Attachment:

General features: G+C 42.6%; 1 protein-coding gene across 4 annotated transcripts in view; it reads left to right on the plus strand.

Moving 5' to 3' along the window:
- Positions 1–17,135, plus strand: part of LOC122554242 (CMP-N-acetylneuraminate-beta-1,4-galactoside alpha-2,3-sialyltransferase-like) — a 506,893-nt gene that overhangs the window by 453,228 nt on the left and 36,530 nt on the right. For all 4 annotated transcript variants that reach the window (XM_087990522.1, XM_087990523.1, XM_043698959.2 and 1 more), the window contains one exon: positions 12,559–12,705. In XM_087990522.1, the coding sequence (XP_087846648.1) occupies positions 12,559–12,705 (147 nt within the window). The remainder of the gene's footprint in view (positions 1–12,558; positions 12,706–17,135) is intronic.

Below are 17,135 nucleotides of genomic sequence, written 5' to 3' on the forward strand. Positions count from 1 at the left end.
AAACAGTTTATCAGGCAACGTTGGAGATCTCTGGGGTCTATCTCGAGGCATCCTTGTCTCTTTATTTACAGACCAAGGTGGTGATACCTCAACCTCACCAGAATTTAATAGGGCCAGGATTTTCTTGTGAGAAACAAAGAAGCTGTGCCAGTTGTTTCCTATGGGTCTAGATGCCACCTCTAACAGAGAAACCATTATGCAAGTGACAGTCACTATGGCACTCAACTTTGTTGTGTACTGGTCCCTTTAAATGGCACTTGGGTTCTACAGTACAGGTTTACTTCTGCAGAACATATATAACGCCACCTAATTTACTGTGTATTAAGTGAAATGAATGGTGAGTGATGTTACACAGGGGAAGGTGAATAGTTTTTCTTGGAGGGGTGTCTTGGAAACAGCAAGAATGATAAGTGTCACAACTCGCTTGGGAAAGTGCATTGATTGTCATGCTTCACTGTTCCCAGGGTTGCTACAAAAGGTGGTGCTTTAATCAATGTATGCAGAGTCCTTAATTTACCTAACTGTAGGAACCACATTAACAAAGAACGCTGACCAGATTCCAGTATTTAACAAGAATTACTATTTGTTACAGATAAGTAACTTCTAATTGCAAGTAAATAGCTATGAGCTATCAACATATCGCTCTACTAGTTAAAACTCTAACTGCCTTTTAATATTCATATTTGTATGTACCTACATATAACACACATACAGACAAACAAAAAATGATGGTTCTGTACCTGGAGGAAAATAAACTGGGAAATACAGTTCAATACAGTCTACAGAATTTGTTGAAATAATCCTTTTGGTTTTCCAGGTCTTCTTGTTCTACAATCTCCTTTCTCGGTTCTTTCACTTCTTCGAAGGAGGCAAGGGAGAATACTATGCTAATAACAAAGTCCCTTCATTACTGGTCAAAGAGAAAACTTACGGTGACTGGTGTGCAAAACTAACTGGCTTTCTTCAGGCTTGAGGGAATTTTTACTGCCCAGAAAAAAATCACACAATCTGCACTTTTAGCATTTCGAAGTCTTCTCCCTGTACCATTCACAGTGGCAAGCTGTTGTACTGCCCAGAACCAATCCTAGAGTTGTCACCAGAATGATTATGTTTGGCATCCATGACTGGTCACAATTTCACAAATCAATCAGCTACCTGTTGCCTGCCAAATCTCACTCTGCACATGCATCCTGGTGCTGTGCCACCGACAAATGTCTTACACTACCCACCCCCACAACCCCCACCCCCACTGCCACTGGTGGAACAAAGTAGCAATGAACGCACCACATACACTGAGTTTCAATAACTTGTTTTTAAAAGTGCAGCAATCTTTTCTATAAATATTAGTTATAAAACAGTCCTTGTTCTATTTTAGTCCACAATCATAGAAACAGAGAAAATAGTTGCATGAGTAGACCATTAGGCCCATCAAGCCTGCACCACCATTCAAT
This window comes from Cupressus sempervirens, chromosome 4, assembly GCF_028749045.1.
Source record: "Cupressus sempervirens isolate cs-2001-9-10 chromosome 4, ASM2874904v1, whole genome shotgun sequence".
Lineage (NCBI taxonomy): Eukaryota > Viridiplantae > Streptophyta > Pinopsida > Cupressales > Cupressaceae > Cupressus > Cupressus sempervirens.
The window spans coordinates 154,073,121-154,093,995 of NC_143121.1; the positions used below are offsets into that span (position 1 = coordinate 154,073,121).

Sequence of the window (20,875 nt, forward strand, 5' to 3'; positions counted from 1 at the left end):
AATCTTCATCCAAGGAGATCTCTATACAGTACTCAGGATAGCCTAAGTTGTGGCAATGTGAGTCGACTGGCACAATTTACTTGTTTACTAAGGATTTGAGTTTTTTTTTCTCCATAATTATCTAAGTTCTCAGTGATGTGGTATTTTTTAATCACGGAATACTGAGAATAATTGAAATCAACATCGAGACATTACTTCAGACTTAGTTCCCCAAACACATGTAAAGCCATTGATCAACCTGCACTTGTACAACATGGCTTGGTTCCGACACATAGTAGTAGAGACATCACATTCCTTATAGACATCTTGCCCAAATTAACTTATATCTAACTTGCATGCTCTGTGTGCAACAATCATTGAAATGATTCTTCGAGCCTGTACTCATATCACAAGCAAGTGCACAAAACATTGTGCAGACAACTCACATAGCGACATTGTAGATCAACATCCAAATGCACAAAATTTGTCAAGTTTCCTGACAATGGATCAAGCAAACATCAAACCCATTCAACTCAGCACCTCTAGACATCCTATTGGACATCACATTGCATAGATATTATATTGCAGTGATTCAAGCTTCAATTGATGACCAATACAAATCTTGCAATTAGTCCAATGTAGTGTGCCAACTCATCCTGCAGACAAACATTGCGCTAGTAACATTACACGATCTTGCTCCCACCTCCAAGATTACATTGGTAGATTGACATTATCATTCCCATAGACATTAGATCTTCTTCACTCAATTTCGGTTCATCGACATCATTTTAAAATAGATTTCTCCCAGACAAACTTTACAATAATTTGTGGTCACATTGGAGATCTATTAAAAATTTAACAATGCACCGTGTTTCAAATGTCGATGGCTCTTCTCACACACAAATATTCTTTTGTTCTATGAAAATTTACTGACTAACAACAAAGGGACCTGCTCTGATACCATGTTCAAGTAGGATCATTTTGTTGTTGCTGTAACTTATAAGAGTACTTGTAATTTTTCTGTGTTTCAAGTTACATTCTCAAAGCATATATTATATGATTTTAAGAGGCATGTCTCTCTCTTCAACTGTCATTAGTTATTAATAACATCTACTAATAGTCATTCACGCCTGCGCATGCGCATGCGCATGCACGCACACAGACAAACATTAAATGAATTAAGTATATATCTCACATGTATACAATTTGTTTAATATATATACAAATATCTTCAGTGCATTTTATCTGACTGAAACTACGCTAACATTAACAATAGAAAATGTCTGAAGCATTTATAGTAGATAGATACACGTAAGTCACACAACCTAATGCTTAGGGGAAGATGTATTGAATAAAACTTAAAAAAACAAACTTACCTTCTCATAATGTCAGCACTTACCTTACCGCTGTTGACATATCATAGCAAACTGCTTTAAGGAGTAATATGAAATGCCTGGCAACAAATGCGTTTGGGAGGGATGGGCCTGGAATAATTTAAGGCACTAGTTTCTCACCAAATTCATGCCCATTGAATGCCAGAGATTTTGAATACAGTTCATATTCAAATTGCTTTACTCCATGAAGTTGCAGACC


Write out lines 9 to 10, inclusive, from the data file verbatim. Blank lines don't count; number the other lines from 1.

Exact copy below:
The window spans coordinates 154,073,121-154,093,995 of NC_143121.1; the positions used below are offsets into that span (position 1 = coordinate 154,073,121).

Sequence of the window (20,875 nt, forward strand, 5' to 3'; positions counted from 1 at the left end):